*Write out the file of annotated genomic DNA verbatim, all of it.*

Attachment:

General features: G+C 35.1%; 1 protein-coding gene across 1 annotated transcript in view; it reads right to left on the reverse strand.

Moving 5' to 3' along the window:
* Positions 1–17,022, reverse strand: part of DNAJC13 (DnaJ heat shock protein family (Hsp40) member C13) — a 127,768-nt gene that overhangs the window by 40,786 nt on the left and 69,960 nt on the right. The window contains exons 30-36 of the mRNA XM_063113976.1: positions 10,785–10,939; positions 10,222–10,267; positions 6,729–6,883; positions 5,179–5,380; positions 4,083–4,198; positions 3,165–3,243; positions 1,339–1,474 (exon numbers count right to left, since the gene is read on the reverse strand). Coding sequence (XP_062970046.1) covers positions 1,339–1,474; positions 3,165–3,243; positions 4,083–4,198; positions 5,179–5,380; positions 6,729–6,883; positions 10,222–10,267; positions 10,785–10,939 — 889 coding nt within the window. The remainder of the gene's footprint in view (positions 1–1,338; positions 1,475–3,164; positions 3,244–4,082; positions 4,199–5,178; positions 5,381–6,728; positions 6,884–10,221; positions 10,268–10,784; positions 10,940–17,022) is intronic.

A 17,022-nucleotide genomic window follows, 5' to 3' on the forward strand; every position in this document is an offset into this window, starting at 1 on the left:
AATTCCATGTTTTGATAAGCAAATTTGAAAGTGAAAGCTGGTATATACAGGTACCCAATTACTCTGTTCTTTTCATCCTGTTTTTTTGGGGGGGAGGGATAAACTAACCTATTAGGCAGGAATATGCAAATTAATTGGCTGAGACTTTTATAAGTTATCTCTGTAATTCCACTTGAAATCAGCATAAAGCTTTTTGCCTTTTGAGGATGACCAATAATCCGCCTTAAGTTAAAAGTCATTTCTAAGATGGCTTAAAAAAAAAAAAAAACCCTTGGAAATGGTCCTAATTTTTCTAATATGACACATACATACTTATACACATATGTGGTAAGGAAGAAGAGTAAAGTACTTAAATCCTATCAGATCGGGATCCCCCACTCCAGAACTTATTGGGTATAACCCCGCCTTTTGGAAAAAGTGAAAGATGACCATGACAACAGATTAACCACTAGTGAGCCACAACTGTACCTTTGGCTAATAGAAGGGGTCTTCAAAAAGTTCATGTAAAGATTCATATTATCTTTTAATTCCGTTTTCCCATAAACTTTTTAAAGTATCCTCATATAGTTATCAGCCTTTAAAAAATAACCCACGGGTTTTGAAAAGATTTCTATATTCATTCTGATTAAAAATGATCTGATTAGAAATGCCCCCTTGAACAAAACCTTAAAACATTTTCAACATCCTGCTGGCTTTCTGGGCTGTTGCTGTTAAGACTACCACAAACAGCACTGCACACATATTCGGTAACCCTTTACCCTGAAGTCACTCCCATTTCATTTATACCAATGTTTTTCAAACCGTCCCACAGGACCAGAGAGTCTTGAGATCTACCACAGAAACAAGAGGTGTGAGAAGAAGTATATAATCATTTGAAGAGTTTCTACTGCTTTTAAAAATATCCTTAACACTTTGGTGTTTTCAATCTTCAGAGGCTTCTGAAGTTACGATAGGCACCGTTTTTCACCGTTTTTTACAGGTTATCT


General features: G+C 35.1%; 1 protein-coding gene across 1 annotated transcript in view; it reads right to left on the reverse strand.

Moving 5' to 3' along the window:
* Positions 1–17,022, reverse strand: part of DNAJC13 (DnaJ heat shock protein family (Hsp40) member C13) — a 127,768-nt gene that overhangs the window by 40,786 nt on the left and 69,960 nt on the right. The window contains exons 30-36 of the mRNA XM_063113976.1: positions 10,785–10,939; positions 10,222–10,267; positions 6,729–6,883; positions 5,179–5,380; positions 4,083–4,198; positions 3,165–3,243; positions 1,339–1,474 (exon numbers count right to left, since the gene is read on the reverse strand). Coding sequence (XP_062970046.1) covers positions 1,339–1,474; positions 3,165–3,243; positions 4,083–4,198; positions 5,179–5,380; positions 6,729–6,883; positions 10,222–10,267; positions 10,785–10,939 — 889 coding nt within the window. The remainder of the gene's footprint in view (positions 1–1,338; positions 1,475–3,164; positions 3,244–4,082; positions 4,199–5,178; positions 5,381–6,728; positions 6,884–10,221; positions 10,268–10,784; positions 10,940–17,022) is intronic.

A 17,022-nucleotide genomic window follows, 5' to 3' on the forward strand; every position in this document is an offset into this window, starting at 1 on the left:
AATTCCATGTTTTGATAAGCAAATTTGAAAGTGAAAGCTGGTATATACAGGTACCCAATTACTCTGTTCTTTTCATCCTGTTTTTTTGGGGGGGAGGGATAAACTAACCTATTAGGCAGGAATATGCAAATTAATTGGCTGAGACTTTTATAAGTTATCTCTGTAATTCCACTTGAAATCAGCATAAAGCTTTTTGCCTTTTGAGGATGACCAATAATCCGCCTTAAGTTAAAAGTCATTTCTAAGATGGCTTAAAAAAAAAAAAAAACCCTTGGAAATGGTCCTAATTTTTCTAATATGACACATACATACTTATACACATATGTGGTAAGGAAGAAGAGTAAAGTACTTAAATCCTATCAGATCGGGATCCCCCACTCCAGAACTTATTGGGTATAACCCCGCCTTTTGGAAAAAGTGAAAGATGACCATGACAACAGATTAACCACTAGTGAGCCACAACTGTACCTTTGGCTAATAGAAGGGGTCTTCAAAAAGTTCATGTAAAGATTCATATTATCTTTTAATTCCGTTTTCCCATAAACTTTTTAAAGTATCCTCATATAGTTATCAGCCTTTAAAAAATAACCCACGGGTTTTGAAAAGATTTCTATATTCATTCTGATTAAAAATGATCTGATTAGAAATGCCCCCTTGAACAAAACCTTAAAACATTTTCAACATCCTGCTGGCTTTCTGGGCTGTTGCTGTTAAGACTACCACAAACAGCACTGCACACATATTCGGTAACCCTTTACCCTGAAGTCACTCCCATTTCATTTATACCAATGTTTTTCAAACCGTCCCACAGGACCAGAGAGTCTTGAGATCTACCACAGAAACAAGAGGTGTGAGAAGAAGTATATAATCATTTGAAGAGTTTCTACTGCTTTTAAAAATATCCTTAACACTTTGGTGTTTTCAATCTTCAGAGGCTTCTGAAGTTACGATAGGCACCGTTTTTCACCGTTTTTTACAGGTTATCT